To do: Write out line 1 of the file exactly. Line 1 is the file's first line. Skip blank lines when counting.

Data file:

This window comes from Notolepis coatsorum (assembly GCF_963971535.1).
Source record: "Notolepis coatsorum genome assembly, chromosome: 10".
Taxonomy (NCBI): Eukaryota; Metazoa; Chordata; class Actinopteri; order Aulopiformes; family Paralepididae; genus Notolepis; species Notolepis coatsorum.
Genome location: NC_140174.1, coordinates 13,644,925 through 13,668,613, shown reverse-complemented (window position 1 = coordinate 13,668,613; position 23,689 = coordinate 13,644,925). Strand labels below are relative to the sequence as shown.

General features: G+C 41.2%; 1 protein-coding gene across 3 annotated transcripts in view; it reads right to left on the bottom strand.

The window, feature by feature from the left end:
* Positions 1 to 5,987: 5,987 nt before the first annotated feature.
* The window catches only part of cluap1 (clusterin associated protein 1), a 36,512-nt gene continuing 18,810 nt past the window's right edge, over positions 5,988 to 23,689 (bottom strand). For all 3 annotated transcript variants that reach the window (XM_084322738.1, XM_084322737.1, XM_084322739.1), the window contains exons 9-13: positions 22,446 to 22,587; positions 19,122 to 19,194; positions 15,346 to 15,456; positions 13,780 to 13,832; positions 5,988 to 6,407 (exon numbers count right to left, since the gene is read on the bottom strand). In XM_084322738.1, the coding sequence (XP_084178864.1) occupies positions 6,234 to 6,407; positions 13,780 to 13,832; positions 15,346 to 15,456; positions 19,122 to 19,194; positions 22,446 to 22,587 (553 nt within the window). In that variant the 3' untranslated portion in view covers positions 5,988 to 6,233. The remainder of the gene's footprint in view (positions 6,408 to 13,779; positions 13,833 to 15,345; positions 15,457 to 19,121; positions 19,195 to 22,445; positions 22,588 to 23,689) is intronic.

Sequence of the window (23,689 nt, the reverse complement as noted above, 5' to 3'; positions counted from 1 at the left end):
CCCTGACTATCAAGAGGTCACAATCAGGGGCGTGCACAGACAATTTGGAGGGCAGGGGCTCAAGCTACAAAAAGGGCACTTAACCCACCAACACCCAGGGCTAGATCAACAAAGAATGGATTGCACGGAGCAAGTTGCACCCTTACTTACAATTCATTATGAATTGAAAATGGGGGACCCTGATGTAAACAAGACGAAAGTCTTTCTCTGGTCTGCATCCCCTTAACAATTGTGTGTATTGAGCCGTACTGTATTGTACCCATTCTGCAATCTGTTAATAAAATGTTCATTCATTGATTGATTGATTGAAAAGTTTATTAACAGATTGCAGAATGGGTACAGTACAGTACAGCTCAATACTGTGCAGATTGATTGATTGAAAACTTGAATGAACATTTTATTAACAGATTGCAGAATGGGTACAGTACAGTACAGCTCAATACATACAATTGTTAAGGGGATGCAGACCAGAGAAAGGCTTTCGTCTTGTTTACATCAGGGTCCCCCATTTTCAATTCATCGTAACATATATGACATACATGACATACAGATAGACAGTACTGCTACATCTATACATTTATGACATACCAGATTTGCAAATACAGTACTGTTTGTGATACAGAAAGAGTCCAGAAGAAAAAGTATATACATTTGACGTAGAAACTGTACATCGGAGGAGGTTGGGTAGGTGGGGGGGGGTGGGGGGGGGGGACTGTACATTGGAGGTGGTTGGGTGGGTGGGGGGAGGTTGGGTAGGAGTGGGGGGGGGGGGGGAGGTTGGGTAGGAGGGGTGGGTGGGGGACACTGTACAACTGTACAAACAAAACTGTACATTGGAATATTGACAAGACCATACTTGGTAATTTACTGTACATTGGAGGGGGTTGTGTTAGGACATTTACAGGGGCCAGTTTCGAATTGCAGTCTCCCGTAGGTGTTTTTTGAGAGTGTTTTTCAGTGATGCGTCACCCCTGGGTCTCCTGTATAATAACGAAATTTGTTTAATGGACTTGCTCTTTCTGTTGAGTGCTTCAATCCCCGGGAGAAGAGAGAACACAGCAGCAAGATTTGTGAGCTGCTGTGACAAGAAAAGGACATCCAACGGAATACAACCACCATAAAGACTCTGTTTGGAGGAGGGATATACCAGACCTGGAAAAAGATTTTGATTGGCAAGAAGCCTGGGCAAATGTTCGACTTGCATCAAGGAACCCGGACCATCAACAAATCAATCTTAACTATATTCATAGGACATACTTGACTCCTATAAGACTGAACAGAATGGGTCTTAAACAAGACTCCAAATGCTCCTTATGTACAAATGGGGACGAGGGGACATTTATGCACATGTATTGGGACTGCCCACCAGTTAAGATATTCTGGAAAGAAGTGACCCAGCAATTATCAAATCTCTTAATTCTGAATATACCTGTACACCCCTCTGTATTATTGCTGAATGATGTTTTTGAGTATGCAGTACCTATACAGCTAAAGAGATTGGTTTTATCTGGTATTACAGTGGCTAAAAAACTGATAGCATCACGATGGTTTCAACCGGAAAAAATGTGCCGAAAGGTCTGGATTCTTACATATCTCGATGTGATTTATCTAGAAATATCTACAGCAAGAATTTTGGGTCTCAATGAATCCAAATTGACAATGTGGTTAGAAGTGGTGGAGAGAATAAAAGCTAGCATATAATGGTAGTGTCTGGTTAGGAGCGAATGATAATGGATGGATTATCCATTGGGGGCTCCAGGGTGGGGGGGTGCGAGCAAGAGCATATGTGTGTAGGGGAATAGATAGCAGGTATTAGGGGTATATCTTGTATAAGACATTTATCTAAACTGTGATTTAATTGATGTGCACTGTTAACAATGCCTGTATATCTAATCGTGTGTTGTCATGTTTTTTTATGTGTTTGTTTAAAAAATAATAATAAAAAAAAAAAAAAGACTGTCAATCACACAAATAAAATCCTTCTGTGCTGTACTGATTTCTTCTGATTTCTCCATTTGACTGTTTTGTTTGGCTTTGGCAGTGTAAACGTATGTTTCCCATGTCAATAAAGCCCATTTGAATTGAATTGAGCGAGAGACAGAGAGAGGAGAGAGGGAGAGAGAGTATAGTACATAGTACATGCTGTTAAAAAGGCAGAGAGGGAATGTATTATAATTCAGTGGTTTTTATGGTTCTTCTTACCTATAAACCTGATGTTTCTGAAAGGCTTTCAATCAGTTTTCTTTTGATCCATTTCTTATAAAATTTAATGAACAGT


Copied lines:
This window comes from Notolepis coatsorum (assembly GCF_963971535.1).